Our region has had water restrictions imposed for agriculture use to protect water table levels. There are still no restrictions on domestic use for gardens or washing cars. I’ve planted my broad beans anyway. I have been protecting unused parts of the vegetable garden with cardboard and I hope to put compost on top of it in the winter.
That means mousie has been turfed out of his house. It looks pretty comfortable if you could imagine it with a cardboard roof.
Still the mouse did not do so much damage as the moles did in my saffron patch. Last year I thinned out the bulbs and planted them in straight rows and then sowed Phacelia in between the rows. All that went well and I covered the patch with cardboard after the Phacelia flowers had finished. That really kept down the weeds down until now when the saffron is popping through…but not in straight lines.
I rushed out and took a photograph of the first saffron flower of the season. I think the soil is dry for them this year.
On the topic of food, we have had a good bowlful of walnuts from the tree we planted about fifteen years ago. You need to be patient if you want your own walnuts.
I have found a two tone Cosmos sulphureus. It is half between my yellow ones and orange ones. I have kept the seeds. You never know… It will be fun to try them next year.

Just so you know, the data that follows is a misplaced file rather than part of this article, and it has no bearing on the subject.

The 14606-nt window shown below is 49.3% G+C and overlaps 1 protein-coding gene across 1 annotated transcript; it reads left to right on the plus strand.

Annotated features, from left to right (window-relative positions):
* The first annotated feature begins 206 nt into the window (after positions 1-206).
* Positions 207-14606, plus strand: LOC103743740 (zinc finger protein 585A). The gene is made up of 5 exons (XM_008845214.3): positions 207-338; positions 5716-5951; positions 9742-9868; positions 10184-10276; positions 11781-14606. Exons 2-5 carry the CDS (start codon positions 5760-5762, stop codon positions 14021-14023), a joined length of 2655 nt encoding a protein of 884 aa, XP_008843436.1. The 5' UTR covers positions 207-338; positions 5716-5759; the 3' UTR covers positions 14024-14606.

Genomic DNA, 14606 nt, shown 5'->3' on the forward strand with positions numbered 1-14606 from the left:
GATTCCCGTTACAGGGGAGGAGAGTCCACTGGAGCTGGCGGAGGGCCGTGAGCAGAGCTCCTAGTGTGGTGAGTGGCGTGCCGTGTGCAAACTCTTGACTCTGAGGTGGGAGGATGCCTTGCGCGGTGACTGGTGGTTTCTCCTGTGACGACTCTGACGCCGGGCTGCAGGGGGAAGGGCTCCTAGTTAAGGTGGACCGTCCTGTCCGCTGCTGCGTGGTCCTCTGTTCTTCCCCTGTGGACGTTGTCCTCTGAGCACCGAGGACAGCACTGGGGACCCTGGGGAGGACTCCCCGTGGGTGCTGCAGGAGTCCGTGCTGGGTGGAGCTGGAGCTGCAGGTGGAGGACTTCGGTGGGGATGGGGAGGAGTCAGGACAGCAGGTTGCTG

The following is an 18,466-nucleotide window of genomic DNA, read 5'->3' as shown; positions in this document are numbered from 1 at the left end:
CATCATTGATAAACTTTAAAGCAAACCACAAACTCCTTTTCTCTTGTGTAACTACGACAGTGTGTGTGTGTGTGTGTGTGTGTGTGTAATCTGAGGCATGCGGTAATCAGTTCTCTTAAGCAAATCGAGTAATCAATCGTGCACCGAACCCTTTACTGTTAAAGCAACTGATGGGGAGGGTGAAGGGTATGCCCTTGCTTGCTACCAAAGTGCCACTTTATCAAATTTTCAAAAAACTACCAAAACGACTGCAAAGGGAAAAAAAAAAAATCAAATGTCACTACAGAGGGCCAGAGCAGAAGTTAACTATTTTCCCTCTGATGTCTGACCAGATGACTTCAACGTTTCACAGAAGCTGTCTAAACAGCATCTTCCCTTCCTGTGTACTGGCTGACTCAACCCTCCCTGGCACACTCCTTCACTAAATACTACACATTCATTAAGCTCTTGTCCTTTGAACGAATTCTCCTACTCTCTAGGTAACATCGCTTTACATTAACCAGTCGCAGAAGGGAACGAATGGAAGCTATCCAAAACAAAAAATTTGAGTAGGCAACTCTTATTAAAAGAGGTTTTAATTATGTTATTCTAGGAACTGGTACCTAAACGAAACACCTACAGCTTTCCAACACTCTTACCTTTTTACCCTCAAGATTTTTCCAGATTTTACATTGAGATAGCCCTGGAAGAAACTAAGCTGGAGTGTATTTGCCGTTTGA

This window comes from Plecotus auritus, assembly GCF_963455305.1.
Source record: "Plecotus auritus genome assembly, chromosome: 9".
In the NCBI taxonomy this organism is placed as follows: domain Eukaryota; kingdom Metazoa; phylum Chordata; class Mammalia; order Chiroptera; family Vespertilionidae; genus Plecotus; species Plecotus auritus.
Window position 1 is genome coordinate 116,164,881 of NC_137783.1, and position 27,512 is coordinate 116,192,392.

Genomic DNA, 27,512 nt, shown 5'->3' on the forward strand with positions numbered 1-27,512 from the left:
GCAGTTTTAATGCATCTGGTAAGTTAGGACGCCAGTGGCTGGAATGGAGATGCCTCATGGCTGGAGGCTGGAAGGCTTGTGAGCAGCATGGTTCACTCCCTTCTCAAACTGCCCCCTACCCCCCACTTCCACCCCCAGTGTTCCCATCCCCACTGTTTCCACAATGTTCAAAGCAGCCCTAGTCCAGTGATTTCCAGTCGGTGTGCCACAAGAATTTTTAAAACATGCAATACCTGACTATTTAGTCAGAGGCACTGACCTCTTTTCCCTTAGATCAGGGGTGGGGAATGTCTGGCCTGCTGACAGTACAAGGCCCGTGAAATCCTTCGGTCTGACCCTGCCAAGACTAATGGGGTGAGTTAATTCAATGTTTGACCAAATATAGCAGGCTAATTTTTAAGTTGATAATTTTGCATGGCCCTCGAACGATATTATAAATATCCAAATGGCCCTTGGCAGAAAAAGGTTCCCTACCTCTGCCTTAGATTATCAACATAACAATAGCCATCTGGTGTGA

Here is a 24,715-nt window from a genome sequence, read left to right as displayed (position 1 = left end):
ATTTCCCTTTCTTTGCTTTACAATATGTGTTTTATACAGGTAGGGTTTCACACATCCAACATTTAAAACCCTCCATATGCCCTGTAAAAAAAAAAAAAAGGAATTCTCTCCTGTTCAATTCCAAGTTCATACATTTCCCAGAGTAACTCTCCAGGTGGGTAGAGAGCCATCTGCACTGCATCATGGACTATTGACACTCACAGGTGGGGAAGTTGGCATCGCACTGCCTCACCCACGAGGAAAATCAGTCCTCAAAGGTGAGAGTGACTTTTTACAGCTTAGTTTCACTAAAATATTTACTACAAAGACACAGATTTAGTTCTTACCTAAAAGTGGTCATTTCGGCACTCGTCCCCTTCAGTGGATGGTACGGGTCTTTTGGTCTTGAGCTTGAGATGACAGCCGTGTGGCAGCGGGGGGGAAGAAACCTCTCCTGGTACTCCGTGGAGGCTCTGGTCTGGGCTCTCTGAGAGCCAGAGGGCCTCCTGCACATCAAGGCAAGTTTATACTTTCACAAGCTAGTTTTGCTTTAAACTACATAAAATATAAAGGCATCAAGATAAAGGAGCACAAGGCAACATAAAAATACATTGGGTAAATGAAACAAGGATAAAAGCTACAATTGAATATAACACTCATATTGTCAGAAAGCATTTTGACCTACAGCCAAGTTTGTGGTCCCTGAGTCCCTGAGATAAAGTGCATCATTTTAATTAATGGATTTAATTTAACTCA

Meantime the bees are indifferent to the colour of the Cosmos.
There are a lot going to seed now but I find the seed heads attractive too. I have not seen the birds going for the seeds but I presume they must.
The Salvia uliginosa attracts both the bumble bees and honey bees at the moment.
I like to watch the honey bees on my tall dark Salvia. The flower looks too long for them but they must just fit in as they disappear completely inside for some time before entering the next flowerlet.
It has been too hot for my Madame Isaac Pereire rose this year but I am glad she has not lost her attraction for the bumble bees who go deep inside to buzz in satisfaction.
I have a problem and was unsure if I should broach it but I took courage and ran outside and took a photograph of it.
Kourosh is an inveterate seed collector. I have banned him collecting any more tree seeds because once you have a tree it is difficult to part with it. The problem is we have a tree but we have no idea what it is.
This is a close up of the leaf.
This is a photograph taken of the tree in flower in Girona, Spain in May 2015 during their flower festival.
The previous year’s fruit was still on the trees. I was sure it would be easy to find the identity of these beautiful, sweet perfumed trees once we returned home. I would like to know if it had a chance to survive here and of course I would be so grateful if anyone recognised it.